I noticed one of the Ebay auctions I mentioned earlier for a 1x 24W:
"LUTRON ECO-T524 T5 24W ELEC. DIMMING BALLAST +ENCLOSURE"
Is for a single quantity only, but in the description it says that there's more available. $16.88 Buy it Now, and the seller is also taking best offers. So if you don't mind having two ballasts, one for each bulb, chances are you can contact that seller directly and he'll probably deal with you on the side, or start a new auction for quantity two. That would set you up immediately rather than having to wait and watch, and still at a decent price.
A microcontroller would be optional. For interfacing purposes, a "control voltage" type ballast would be easier, since you just control it with PWM through a level shifter or optocoupler. The ballast will have an internal RC filter with a fairly long time constant, typically about one second, that will convert even low frequency PWM to a steady DC.
"Three wire" is a little tougher. For that you'd need to create a microprocessor controlled AC dimmer. I've got a PIC24 on my desk right now which I've been playing with. Eventually I'd like to integrate one into my hood, along with Zigbee RF control or similar.
Now if you instead go with building
your ballast from scratch, you will need either a microcontroller or a specialized IC.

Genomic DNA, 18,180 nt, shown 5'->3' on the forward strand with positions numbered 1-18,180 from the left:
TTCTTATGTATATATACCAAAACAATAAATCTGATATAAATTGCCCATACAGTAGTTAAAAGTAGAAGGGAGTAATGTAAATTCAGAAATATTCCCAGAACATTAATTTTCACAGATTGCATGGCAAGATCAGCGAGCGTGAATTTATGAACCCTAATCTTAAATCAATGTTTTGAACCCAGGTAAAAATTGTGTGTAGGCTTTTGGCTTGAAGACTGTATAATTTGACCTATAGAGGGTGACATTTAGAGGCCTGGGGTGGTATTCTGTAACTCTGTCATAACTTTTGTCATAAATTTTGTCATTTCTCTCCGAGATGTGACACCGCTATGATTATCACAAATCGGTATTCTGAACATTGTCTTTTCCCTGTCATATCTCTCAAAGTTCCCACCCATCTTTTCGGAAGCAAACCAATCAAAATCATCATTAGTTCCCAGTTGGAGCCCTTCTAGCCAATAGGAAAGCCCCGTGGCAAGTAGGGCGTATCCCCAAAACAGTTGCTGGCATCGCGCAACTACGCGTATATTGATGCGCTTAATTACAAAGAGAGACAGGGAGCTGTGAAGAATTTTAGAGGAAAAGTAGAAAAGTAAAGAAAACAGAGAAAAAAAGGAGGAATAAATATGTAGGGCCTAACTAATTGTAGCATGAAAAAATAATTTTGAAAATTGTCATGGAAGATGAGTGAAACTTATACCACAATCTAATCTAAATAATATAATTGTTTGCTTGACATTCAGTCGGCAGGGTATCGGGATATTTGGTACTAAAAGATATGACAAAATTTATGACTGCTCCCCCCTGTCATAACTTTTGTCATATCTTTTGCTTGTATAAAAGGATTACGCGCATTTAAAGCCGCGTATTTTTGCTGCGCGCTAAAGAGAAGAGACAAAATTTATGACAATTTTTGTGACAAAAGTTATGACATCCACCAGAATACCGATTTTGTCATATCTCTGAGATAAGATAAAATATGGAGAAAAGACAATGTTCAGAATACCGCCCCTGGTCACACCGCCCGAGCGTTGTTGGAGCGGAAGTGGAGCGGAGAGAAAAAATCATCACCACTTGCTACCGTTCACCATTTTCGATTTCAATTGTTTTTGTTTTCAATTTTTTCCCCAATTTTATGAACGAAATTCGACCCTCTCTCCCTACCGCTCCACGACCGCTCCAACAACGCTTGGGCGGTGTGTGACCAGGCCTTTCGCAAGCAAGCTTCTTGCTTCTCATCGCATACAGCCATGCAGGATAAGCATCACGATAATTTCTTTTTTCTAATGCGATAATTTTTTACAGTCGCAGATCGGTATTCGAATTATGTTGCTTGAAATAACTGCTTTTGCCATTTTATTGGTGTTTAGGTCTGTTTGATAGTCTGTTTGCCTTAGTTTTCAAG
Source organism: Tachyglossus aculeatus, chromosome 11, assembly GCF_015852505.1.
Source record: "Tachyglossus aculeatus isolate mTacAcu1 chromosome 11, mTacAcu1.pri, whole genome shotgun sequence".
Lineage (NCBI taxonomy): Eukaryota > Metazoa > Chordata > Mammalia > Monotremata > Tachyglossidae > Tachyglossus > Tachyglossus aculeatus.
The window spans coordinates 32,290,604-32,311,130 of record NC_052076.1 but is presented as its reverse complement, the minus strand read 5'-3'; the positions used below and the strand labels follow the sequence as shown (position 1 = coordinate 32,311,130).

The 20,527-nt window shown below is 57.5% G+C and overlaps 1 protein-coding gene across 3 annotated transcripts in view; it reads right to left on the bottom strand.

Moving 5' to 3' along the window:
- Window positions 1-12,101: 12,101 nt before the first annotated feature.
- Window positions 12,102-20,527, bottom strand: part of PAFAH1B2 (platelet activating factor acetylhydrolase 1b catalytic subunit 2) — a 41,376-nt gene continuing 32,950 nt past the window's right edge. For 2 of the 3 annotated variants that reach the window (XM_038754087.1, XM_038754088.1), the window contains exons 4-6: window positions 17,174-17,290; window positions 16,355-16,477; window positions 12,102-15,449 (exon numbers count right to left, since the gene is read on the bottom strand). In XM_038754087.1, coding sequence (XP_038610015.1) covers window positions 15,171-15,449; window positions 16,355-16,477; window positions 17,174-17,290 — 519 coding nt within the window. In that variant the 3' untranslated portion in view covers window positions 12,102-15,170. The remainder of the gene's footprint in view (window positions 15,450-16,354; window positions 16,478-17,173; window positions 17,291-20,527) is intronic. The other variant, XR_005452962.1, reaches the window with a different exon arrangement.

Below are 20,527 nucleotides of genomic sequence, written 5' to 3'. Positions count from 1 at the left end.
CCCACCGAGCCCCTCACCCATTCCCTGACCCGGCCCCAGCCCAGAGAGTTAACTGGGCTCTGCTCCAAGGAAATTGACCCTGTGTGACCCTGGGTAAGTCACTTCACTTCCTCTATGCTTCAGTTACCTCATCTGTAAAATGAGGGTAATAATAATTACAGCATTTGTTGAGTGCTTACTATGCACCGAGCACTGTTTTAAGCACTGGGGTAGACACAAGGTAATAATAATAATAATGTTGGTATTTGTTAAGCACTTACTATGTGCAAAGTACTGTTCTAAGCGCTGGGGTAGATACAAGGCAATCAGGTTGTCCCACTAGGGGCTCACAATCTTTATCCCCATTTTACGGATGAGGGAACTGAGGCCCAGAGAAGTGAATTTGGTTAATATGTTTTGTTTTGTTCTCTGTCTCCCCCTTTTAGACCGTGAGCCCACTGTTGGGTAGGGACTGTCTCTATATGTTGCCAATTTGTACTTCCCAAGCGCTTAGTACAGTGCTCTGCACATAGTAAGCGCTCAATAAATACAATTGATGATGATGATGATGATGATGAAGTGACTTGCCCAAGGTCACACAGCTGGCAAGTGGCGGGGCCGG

The specialized ICs may be hard to get, things of that nature tend not be available to anyone but serious OEMs. But I haven't looked into it directly.
Microprocessor-based reference designs are also an option. But make sure you fairly evaluate your existing skills, and the time needed to learn new ones. You don't want to blow your capstone deadline! Perhaps you could adapt a reference design like this one:
This is for a programmed-start, 1x 32W T8 dimming ballast. Given that I have successfully driven T5HO with a T8 dimming ballast, it would probably also work with 1x 24W T5HO. The most critical change would be proper end-of-life detection for safety, which was lacking in my instant-start T8 ballast experiment.
As long as you have a microprocessor controlling either a consumer ballast, or at the heart of a custom ballast, adding a room light sensor is trivial and inexpensive.
Just some ideas that may help you get started.